How they’re helping: Although they aren’t giving away devkits for free, like their competitors, the cost of a Wii U kit (about the cost of a high-end gaming PC) includes the Unity License you’ll need to develop, which is probably worth way more than the cost of a kit anyway. “We’ve paid Unity to cover all the licenses that we think you will still need.” said Valiente. You can also develop for the Wii U in HTML5.
How to sign up: If you want to develop for 3DS, sign-up at warioworld.com – but you’ll need to be able to develop natively. If you want to develop for WiiU, go to wiiu-developers.nintendo.com. Theoretically you need a proven track record to sign up, but Valiente indicated that it wouldn’t be a huge barrier if you didn’t, and that Nintendo had already approved plenty of inexperienced developers. The key contact at Nintendo for signing up is Tim Symons. Once you’re signed up, you can apply for Title IDs for your games. Once you’ve got your ID, you go through testing, then you set the price, release date and eShop assets for the game. Then you’ve got ten days to launch.
Potential problems: Nintendo are in a tricky spot as far as indies are concerned. First, the Wii U is failing (and is increasingly being withdrawn from supermarket shelves) so isn’t an attractive market overall. Secondly, sales of anything but firstparty games on Nintendo platforms have traditionally been negligible.
The back-end technology for developers didn’t sound wonderfully developed, either – developers’ daily reports will now arrive as Excel spreadsheets, but it sounds like they will still only be paid quarterly. Similarly, if you want to be a firstparty developer or sell your games in Japan (rather than just the US and Europe), then the process is a lot longer – seven or eight months – and you will almost certainly need to visit the Kyoto head office.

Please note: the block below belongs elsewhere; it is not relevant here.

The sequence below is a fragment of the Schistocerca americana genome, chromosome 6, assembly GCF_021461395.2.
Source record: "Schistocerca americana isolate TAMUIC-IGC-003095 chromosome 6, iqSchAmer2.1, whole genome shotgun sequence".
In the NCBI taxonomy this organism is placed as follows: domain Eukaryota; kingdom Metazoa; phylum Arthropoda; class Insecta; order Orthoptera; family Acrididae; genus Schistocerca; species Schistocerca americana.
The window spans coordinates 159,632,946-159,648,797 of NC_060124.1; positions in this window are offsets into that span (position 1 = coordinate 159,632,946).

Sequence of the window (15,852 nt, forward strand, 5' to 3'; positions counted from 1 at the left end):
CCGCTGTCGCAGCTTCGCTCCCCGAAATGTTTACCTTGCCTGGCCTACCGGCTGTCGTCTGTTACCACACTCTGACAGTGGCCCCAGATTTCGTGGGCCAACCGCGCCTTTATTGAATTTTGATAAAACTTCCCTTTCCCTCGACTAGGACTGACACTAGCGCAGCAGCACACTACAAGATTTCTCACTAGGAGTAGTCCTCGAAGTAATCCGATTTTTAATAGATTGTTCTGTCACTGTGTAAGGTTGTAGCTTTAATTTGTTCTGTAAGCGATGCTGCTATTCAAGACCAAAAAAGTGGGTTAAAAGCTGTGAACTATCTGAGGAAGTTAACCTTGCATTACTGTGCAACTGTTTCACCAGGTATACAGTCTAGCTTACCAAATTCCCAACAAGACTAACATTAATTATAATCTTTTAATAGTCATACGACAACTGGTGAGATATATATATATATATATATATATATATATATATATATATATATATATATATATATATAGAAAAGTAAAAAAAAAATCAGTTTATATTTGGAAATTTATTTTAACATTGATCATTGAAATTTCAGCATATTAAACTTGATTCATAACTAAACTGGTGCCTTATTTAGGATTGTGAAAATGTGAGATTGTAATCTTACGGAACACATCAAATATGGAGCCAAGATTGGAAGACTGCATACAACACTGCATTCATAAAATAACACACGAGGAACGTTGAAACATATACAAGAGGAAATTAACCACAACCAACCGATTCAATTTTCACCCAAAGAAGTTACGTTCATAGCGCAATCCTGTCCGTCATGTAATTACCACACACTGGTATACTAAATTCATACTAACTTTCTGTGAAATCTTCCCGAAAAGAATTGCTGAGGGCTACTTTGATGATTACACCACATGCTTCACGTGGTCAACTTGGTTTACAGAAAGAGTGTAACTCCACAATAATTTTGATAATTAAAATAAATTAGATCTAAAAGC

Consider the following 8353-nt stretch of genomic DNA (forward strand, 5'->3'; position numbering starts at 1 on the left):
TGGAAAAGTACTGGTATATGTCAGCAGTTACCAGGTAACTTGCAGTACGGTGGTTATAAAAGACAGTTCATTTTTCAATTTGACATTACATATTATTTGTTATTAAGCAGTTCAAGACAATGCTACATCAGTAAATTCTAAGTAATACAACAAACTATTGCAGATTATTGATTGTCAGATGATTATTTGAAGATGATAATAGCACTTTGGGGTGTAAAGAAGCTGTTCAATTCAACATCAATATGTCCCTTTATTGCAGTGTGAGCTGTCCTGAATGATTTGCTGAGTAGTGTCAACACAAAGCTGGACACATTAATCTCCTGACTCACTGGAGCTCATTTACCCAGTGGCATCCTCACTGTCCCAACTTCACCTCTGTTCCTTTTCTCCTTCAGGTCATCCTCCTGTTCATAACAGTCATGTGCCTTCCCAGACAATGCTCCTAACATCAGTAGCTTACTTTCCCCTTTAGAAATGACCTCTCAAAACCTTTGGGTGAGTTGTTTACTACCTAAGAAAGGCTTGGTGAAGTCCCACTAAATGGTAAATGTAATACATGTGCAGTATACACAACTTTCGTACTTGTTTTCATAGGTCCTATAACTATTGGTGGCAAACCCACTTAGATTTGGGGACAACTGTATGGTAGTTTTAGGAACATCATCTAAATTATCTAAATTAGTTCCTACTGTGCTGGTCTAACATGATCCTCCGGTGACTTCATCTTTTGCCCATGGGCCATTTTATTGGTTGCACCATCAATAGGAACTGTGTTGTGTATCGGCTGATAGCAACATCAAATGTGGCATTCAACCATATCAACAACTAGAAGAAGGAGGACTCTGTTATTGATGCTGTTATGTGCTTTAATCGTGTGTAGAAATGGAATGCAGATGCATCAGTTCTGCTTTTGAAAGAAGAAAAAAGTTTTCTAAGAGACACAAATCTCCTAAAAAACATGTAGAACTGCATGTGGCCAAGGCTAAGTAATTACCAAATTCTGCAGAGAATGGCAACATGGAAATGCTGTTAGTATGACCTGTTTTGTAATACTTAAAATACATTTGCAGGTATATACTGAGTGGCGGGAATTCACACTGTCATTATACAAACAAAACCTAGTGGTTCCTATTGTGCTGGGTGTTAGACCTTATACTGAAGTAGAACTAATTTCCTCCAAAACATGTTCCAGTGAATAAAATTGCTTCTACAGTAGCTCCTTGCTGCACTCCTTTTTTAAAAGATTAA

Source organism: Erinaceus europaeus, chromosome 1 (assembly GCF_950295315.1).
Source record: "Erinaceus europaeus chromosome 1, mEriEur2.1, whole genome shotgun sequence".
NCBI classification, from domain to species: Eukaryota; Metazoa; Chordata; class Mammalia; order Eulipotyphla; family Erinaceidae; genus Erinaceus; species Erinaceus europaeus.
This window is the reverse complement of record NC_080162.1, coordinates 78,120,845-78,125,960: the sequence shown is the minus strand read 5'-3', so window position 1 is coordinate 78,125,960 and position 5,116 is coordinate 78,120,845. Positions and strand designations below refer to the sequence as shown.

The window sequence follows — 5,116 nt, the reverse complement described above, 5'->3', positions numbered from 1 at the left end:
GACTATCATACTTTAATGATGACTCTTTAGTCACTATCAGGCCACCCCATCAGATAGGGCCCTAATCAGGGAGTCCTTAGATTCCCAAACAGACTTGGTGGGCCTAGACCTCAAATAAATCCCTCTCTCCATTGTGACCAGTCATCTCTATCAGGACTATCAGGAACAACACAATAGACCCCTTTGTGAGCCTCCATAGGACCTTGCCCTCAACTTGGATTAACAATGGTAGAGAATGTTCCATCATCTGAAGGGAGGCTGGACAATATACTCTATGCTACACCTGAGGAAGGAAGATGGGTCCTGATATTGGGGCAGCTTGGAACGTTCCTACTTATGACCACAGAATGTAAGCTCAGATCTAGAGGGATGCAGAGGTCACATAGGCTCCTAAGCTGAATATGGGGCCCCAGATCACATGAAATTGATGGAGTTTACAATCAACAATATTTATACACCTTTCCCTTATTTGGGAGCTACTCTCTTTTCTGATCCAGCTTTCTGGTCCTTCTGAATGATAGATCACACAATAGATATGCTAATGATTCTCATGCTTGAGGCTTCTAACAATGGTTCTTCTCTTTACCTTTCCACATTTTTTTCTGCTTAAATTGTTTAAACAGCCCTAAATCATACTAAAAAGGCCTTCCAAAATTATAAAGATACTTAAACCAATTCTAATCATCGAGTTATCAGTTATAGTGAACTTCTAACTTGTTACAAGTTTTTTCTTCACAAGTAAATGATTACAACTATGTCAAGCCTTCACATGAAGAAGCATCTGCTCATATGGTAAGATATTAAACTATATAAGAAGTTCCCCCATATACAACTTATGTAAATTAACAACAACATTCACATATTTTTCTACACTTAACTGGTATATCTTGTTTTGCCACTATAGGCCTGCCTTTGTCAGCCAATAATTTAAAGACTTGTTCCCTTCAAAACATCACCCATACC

What did the indies think?
The indies in the room were wowed by Nintendo’s turnaround. “Nintendo have reversed their opinions about indies expressed a few years ago and were endearingly frank about their process for indies, which may seem slightly obtuse but I know indies are enjoying working with them,” said Rob Davis of Playniac. Des Gayle of Altered Gene added: “Going from personal experience, Nintendo have been great about getting indies onside by recognising that game development in terms of geography and demography has changed. The biggest and most welcome response is the removal of the registered office restriction.”
Andy Payne, Mastertronic: “With digital distribution now a reality, it’s green lights galore for developers, no more man with a cigar or suited green light committees saying yay or nay. In my view developers can build a fan base far easier than ever before, and once they get to a thousand true fans, then as Napoleon said you have an army, and with an army you can win battles, wars and ultimately build empires.”
Byron Atkinson-Jones, Xiotex Studios: “I’m amazed that we managed to get Sony, Microsoft and Nintendo into the same room to talk to us all on the same day. It shows a great progressive attitude.”
Des Gayle, Altered Gene: “My only negative of the day is that all three platform holders gave the impression that anyone can join in and this simply isn’t the case. Everyone will be (rightly or wrongly, I haven’t decided yet) arbitrarily judged on past output and experience… the barriers for entry are still very much there.”
Rob Davis, Playniac: “It’s great to see all three platform holders engaging with indies and responding to the demand from developers and audiences alike to make and experience the fantastically original games that indies can offer… Time will tell if they will carry through on their promises. The biggest test will be what is on their storefronts, not just at launch but throughout their lifecycles, and how discoverable indie games are and remain on their platforms. At the moment, naming no names, there are platform holders who do not seem to be actually engaging with indies as much as they would like us to think, but they might yet be able to turn that around.”